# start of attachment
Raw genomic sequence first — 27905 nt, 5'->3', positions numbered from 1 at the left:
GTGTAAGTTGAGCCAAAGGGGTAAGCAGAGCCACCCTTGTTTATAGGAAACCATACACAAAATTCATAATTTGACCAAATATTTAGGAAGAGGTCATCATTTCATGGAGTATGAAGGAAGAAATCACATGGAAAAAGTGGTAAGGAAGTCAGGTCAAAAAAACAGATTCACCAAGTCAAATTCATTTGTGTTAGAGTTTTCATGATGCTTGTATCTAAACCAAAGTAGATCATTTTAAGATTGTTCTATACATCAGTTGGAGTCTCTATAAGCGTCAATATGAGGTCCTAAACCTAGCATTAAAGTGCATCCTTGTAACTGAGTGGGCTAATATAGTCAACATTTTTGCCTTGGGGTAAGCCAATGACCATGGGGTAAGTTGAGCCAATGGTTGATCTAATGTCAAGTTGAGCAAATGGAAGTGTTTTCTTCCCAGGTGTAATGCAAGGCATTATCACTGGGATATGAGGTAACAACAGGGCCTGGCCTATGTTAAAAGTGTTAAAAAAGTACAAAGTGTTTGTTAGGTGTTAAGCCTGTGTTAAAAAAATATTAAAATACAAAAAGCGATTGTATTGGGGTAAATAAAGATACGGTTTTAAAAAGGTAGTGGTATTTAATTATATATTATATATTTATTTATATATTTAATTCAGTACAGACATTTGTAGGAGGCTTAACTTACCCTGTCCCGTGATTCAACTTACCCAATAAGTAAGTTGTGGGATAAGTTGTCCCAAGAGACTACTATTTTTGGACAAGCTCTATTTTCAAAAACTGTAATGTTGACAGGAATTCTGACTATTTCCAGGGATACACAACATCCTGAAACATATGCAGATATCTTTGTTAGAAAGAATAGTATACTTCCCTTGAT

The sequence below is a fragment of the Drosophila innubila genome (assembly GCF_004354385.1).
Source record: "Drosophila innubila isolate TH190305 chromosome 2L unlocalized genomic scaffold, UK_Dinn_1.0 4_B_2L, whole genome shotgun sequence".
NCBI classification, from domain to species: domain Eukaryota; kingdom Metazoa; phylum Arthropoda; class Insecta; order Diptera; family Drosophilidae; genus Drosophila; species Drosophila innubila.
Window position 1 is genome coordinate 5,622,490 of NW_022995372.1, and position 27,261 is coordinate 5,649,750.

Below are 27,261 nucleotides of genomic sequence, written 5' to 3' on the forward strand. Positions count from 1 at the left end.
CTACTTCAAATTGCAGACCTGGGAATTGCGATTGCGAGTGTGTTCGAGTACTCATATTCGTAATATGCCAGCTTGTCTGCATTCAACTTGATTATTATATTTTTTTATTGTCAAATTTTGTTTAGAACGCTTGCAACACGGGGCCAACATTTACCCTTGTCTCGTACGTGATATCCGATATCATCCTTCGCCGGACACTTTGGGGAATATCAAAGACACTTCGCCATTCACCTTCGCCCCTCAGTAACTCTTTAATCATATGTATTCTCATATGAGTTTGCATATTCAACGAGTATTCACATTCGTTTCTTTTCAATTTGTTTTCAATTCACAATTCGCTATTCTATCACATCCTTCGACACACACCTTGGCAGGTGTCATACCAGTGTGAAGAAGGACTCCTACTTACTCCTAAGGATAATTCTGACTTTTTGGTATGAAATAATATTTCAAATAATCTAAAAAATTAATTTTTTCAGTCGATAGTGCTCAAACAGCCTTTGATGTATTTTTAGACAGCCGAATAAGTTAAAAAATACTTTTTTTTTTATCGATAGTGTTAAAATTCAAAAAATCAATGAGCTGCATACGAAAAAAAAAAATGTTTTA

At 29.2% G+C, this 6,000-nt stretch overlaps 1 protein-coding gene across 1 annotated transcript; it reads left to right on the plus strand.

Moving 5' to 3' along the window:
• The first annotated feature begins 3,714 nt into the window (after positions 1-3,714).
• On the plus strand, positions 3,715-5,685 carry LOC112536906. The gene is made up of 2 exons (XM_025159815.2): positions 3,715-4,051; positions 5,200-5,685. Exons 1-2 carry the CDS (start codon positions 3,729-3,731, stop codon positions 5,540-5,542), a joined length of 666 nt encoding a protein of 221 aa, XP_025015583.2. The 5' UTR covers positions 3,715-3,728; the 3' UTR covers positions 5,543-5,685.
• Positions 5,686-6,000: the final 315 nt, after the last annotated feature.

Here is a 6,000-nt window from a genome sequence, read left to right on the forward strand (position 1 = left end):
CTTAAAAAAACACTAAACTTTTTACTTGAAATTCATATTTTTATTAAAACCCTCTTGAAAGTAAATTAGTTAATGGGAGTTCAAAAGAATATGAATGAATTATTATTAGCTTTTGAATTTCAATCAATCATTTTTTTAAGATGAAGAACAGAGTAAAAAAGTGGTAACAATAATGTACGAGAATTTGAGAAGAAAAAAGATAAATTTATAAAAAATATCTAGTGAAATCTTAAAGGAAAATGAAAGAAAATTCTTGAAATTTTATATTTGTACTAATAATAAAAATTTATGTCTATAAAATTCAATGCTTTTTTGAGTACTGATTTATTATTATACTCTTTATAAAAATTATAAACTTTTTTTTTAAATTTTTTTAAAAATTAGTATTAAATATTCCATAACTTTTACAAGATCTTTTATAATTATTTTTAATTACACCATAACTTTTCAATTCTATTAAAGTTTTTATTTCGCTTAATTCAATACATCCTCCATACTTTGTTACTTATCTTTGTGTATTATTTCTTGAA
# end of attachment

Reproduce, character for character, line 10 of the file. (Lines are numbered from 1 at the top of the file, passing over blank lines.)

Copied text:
Moving 5' to 3' along the window: